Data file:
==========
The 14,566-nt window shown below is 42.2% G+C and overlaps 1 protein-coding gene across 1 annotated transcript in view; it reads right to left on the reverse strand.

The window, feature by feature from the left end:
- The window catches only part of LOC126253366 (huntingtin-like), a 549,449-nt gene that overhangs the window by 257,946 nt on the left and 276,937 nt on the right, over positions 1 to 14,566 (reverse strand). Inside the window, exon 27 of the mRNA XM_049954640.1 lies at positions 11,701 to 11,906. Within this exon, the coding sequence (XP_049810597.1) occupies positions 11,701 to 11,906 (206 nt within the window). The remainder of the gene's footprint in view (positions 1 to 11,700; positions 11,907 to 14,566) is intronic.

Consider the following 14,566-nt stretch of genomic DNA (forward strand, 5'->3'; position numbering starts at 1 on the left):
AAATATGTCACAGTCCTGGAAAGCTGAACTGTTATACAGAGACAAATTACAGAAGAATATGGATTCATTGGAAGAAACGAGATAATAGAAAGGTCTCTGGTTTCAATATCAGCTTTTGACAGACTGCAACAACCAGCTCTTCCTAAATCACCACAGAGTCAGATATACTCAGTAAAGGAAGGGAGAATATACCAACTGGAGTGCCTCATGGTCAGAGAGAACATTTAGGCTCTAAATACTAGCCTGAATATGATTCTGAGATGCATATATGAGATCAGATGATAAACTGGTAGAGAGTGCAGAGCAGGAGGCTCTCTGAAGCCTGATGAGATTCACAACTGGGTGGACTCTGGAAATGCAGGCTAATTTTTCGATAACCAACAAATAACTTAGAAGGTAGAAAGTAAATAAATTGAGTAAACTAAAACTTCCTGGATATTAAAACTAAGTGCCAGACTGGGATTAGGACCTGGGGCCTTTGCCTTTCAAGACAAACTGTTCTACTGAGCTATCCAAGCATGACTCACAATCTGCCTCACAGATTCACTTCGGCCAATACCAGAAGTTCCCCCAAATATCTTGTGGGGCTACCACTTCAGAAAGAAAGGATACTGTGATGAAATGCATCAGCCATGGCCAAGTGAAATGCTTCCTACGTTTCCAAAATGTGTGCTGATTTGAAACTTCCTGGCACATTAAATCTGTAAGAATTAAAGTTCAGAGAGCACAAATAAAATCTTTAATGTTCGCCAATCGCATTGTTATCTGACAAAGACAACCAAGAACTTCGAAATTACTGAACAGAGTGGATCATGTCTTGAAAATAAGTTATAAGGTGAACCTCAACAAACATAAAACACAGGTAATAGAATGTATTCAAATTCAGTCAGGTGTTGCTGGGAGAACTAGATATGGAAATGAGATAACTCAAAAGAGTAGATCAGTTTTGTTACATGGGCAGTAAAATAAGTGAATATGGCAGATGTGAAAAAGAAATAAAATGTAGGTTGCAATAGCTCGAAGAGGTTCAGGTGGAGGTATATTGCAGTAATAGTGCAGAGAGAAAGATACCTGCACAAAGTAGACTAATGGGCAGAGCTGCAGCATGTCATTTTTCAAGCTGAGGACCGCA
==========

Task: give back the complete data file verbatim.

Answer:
The 14,566-nt window shown below is 42.2% G+C and overlaps 1 protein-coding gene across 1 annotated transcript in view; it reads right to left on the reverse strand.

The window, feature by feature from the left end:
- The window catches only part of LOC126253366 (huntingtin-like), a 549,449-nt gene that overhangs the window by 257,946 nt on the left and 276,937 nt on the right, over positions 1 to 14,566 (reverse strand). Inside the window, exon 27 of the mRNA XM_049954640.1 lies at positions 11,701 to 11,906. Within this exon, the coding sequence (XP_049810597.1) occupies positions 11,701 to 11,906 (206 nt within the window). The remainder of the gene's footprint in view (positions 1 to 11,700; positions 11,907 to 14,566) is intronic.

Consider the following 14,566-nt stretch of genomic DNA (forward strand, 5'->3'; position numbering starts at 1 on the left):
AAATATGTCACAGTCCTGGAAAGCTGAACTGTTATACAGAGACAAATTACAGAAGAATATGGATTCATTGGAAGAAACGAGATAATAGAAAGGTCTCTGGTTTCAATATCAGCTTTTGACAGACTGCAACAACCAGCTCTTCCTAAATCACCACAGAGTCAGATATACTCAGTAAAGGAAGGGAGAATATACCAACTGGAGTGCCTCATGGTCAGAGAGAACATTTAGGCTCTAAATACTAGCCTGAATATGATTCTGAGATGCATATATGAGATCAGATGATAAACTGGTAGAGAGTGCAGAGCAGGAGGCTCTCTGAAGCCTGATGAGATTCACAACTGGGTGGACTCTGGAAATGCAGGCTAATTTTTCGATAACCAACAAATAACTTAGAAGGTAGAAAGTAAATAAATTGAGTAAACTAAAACTTCCTGGATATTAAAACTAAGTGCCAGACTGGGATTAGGACCTGGGGCCTTTGCCTTTCAAGACAAACTGTTCTACTGAGCTATCCAAGCATGACTCACAATCTGCCTCACAGATTCACTTCGGCCAATACCAGAAGTTCCCCCAAATATCTTGTGGGGCTACCACTTCAGAAAGAAAGGATACTGTGATGAAATGCATCAGCCATGGCCAAGTGAAATGCTTCCTACGTTTCCAAAATGTGTGCTGATTTGAAACTTCCTGGCACATTAAATCTGTAAGAATTAAAGTTCAGAGAGCACAAATAAAATCTTTAATGTTCGCCAATCGCATTGTTATCTGACAAAGACAACCAAGAACTTCGAAATTACTGAACAGAGTGGATCATGTCTTGAAAATAAGTTATAAGGTGAACCTCAACAAACATAAAACACAGGTAATAGAATGTATTCAAATTCAGTCAGGTGTTGCTGGGAGAACTAGATATGGAAATGAGATAACTCAAAAGAGTAGATCAGTTTTGTTACATGGGCAGTAAAATAAGTGAATATGGCAGATGTGAAAAAGAAATAAAATGTAGGTTGCAATAGCTCGAAGAGGTTCAGGTGGAGGTATATTGCAGTAATAGTGCAGAGAGAAAGATACCTGCACAAAGTAGACTAATGGGCAGAGCTGCAGCATGTCATTTTTCAAGCTGAGGACCGCA